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Published August 1, 2007 | public
Journal Article Open

Physics of reshock and mixing in single-mode Richtmyer-Meshkov instability


The ninth-order weighted essentially nonoscillatory (WENO) shock-capturing method is used to investigate the physics of reshock and mixing in two-dimensional single-mode Richtmyer-Meshkov instability to late times. The initial conditions and computational domain were adapted from the Mach 1.21 air (acetone)/SF6 shock tube experiment of Collins and Jacobs [J. Fluid Mech. 464, 113 (2002)]: the growth of the bubble and spike amplitudes from fifth- and ninth-order WENO simulations of this experiment were compared to the predictions of linear and nonlinear amplitude growth models, and were shown to be in very good agreement with the experimental data prior to reshock by Latini, Schilling, and Don [Phys. Fluids 19, 024104 (2007)]. In the present investigation, the density, vorticity, baroclinic vorticity production, and simulated density Schlieren fields are first presented to qualitatively describe the reshock process. The baroclinic circulation deposition on the interface is shown to agree with the predictions of the Samtaney-Zabusky model and with linear instability theory. The time evolution of the positive and negative circulation on the interface is considered before and after reshock: it is shown that the magnitudes of the circulations are equal before as well as after reshock, until the interaction of the reflected rarefaction with the layer induces flow symmetry breaking and different evolutions of the magnitude of the positive and negative circulation. The post-reshock mixing layer growth is shown to be in generally good agreement with three models predicting linear growth for a short time following reshock. Next, a comprehensive investigation of local and global mixing properties as a function of time is performed. The distribution and amount of mixed fluid along the shock propagation direction is characterized using averaged mole fraction profiles, a fast kinetic reaction model, and mixing fractions. The modal distribution of energy in the mixing layer is quantified using the spectra of the fluctuating kinetic energy, fluctuating enstrophy, pressure variance, density variance, and baroclinic vorticity production variance. It is shown that a broad range of scales already exists prior to reshock, indicating that the single-mode Richtmyer-Meshkov instability develops nontrivial spectral content from its inception. The comparison of the spectra to the predictions of classical inertial subrange scalings in two-dimensional turbulence shows that the post-reshock spectra may be consistent with many of these scalings over wave number ranges less than a decade. At reshock, fluctuations in all fields (except for the density) are amplified across all scales. Reshock strongly amplifies the circulation, profiles, and mixing fractions, as well as the energy spectra and statistics, leading to enhanced mixing followed by a decay. The mole and mixing fraction profiles become nearly self-similar at late times following reshock; the mixing fraction exhibits an approach toward unity across the layer at the latest time, signifying nearly complete mixing of the gases. To directly quantify the amplification of fluctuations by reshock, the previously considered quantities are compared immediately after and before reshock. Finally, to investigate the decay of fluctuations in the absence of additional waves interacting with the mixing layer following reshock, the boundary condition at the end of the computational domain is changed from reflecting to outflow to allow the reflected rarefaction wave to exit the domain. It is demonstrated that the reflected rarefaction has an important role in breaking symmetry and achieving late-time statistical isotropy of the velocity field.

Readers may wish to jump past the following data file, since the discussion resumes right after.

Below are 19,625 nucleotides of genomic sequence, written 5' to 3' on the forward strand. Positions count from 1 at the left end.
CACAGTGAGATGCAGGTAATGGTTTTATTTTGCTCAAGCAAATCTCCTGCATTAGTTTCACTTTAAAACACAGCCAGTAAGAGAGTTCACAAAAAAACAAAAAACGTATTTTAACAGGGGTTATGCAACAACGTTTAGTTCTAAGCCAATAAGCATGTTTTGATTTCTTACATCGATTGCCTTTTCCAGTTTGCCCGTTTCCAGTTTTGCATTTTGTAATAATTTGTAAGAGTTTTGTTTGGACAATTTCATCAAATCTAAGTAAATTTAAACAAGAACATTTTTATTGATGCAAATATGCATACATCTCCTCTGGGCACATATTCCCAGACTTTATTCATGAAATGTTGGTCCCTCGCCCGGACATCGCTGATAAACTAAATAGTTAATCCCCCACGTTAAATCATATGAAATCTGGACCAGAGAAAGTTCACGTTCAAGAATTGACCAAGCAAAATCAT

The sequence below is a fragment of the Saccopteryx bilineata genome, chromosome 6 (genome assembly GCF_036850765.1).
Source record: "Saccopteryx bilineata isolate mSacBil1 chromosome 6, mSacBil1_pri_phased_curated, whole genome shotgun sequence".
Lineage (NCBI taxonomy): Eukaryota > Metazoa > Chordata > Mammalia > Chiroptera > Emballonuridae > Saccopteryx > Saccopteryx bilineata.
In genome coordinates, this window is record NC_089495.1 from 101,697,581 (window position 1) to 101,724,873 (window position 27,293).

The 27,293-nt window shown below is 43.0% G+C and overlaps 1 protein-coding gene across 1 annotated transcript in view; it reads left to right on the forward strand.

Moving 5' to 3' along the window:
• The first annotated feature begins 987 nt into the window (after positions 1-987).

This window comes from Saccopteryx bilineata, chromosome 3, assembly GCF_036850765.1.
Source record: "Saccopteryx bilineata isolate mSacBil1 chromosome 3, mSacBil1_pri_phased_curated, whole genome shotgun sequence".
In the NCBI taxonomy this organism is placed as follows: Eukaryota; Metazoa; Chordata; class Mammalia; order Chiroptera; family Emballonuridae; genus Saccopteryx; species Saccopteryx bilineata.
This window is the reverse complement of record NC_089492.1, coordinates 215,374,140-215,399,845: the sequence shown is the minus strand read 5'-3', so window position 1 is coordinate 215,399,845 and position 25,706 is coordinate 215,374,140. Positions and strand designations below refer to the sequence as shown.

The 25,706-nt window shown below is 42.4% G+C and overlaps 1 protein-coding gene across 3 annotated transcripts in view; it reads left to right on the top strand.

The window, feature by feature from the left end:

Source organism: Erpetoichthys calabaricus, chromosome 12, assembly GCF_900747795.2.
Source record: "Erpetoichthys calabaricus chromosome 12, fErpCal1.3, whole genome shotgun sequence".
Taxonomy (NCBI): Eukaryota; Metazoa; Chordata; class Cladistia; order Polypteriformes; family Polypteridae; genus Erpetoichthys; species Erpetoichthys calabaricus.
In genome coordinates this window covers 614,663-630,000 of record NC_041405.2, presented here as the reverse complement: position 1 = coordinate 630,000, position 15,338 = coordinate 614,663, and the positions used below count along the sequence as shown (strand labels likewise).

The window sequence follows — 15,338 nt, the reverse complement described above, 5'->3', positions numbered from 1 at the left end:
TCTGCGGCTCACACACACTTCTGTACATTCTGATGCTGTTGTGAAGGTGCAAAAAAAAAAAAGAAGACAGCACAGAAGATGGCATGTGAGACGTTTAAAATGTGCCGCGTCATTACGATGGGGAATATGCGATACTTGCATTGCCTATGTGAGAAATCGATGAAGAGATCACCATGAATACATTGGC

Additional Information

©2007 The American Physical Society. (Received 13 December 2006; published 30 August 2007) M.L. acknowledges support from the Air Force Office of Scientific Research and the Caltech Accelerated Strategic Computing (ASC) Center. W.S.D. acknowledges support by the DOE under Contract No. DE-FG02-98ER25346 and the AFOSR under Contract No. FA9550-05-1-0123. This work was performed under the auspices of the U.S. Department of Energy by the University of California, Lawrence Livermore National Laboratory under Contract No. W-7405-Eng-48.


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